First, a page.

Man Accused of Feeding Pet Squirrel Meth to Make It Aggressive

A man who allegedly fed a squirrel methamphetamine in order to make the animal aggressive is scheduled to appear at an Alabama court Monday,

WHNT reported that Mickey Paulk, 36, is due to be present before a judge in Limestone County on a single count of possession of a wild animal.

In June 2019, the Limestone County Sheriff's Office received a tip that Paulk had been providing the tree-climbing rodent meth to create an "attack squirrel." On that information, they conducted a raid on a home on Piney Chapel Road.

Squirrel reaching off of tree
A squirrel reaching off of a tree sduben / Getty Images

Paulk was not present, but police found the animal in a cage along with body armor and drug paraphernalia, including meth. They arrested 37-year-old Ronnie Reynolds at the scene. When Raymond informed authorities that the squirrel belonged to Paulk, they began seeking him as well.

Police were unable to test the squirrel for meth, according to WHNT. On the advice of the Alabama Game and Fish Division, the animal was released into the wild.

Nine days after the raid, Paulk was apprehended leaving a hotel in Lauderdale County while riding a stolen motorcycle, according to After ramming a police vehicle, he was taken into custody.

In addition to the wild animal charge, Paulk was accused of possession of a controlled substance, possession of drug paraphernalia and felon in possession of a firearm, as well as receiving stolen property. That final charge was dismissed in October.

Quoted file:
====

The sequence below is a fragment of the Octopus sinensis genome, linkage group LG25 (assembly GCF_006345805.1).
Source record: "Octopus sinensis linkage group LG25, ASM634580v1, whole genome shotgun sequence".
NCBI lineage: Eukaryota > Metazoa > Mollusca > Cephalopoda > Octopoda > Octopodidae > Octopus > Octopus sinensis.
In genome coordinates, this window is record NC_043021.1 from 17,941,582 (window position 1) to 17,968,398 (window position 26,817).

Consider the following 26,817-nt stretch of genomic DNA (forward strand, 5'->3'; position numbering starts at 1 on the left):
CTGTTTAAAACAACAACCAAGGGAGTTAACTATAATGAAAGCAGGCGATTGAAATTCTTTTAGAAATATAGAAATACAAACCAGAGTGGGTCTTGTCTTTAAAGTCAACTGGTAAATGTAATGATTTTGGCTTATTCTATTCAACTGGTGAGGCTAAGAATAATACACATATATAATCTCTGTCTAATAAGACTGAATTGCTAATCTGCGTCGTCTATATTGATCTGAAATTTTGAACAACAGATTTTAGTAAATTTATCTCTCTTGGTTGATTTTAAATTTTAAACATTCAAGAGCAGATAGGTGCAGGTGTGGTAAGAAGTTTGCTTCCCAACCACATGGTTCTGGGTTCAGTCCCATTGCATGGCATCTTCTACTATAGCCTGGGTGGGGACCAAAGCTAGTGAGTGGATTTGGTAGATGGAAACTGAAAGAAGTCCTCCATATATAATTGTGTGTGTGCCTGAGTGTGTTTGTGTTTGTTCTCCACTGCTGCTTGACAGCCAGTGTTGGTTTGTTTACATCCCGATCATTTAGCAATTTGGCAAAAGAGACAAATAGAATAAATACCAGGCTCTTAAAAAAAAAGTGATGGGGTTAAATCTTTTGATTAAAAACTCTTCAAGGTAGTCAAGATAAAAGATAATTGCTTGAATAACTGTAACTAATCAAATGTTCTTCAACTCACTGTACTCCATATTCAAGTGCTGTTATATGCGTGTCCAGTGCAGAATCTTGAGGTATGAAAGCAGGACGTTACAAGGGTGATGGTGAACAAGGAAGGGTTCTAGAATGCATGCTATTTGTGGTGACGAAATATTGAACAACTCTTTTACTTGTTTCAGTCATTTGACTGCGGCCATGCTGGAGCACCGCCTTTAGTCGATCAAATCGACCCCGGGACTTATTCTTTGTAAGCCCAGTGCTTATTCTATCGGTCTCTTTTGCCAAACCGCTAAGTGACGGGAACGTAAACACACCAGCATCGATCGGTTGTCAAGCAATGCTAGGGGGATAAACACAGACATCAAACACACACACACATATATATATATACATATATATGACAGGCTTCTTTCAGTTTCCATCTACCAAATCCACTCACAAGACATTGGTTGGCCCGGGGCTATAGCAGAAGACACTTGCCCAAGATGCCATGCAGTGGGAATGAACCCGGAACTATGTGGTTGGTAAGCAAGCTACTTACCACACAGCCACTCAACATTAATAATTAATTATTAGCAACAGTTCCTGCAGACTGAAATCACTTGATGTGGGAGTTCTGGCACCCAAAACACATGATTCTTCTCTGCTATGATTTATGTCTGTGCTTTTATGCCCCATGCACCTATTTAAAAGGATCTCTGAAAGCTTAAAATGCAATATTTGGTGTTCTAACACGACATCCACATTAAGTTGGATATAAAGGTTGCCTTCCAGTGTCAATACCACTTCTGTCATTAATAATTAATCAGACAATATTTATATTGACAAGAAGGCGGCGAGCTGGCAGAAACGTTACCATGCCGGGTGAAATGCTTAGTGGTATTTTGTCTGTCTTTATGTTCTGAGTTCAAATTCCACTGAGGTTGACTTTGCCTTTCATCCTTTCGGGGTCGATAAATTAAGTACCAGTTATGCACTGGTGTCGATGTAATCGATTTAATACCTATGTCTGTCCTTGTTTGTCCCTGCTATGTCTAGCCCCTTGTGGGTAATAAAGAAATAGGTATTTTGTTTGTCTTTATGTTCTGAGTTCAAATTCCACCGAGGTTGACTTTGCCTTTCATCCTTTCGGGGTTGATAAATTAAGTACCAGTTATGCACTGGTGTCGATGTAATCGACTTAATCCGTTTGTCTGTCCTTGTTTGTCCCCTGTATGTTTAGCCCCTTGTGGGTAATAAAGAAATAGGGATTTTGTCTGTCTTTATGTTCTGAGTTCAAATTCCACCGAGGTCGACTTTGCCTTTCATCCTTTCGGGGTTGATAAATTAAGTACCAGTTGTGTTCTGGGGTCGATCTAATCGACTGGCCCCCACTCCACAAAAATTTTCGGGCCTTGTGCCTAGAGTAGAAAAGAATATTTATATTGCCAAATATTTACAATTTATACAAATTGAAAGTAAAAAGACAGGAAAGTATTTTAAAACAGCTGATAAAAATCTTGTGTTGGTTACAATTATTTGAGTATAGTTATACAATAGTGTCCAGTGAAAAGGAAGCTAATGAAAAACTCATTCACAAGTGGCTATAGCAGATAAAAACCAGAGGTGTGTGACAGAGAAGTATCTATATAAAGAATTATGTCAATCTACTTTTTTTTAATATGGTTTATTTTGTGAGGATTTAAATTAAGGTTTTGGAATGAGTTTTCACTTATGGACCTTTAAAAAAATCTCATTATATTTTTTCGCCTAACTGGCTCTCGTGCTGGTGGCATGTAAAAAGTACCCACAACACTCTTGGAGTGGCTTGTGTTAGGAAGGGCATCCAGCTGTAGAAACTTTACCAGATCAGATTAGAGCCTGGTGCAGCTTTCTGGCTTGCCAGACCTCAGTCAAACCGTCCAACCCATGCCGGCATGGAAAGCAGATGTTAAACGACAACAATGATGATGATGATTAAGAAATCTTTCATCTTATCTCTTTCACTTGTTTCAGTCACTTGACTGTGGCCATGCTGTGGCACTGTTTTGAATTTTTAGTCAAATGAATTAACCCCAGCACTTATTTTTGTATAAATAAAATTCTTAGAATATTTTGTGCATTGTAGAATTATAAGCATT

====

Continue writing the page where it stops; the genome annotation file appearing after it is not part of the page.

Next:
Paulk denied the charges, and released a YouTube video in which he petted what he claimed to be the same squirrel.

In the clip, Paulk said: "You can't give squirrels meth, it would kill them. I'm pretty sure."

Paulk also claimed that he was not residing at the residence that the police raided, and said that the drugs did not belong to him. He said that he was going to return to pick up the squirrel after moving out, and the police arrested and charged him for no reason.

Of the animal, Paulk said "he is an a--hole, he's a mean motherf---er, but he's not a trained attack squirrel." He also said that the squirrel has bitten "a few people."

He uploaded numerous additional videos of the squirrel to his YouTube page. In photos posted to his Facebook page, the animal can be seen perching on his shoulder.

Paulk faces a maximum fine of $500 or three months in jail if convicted.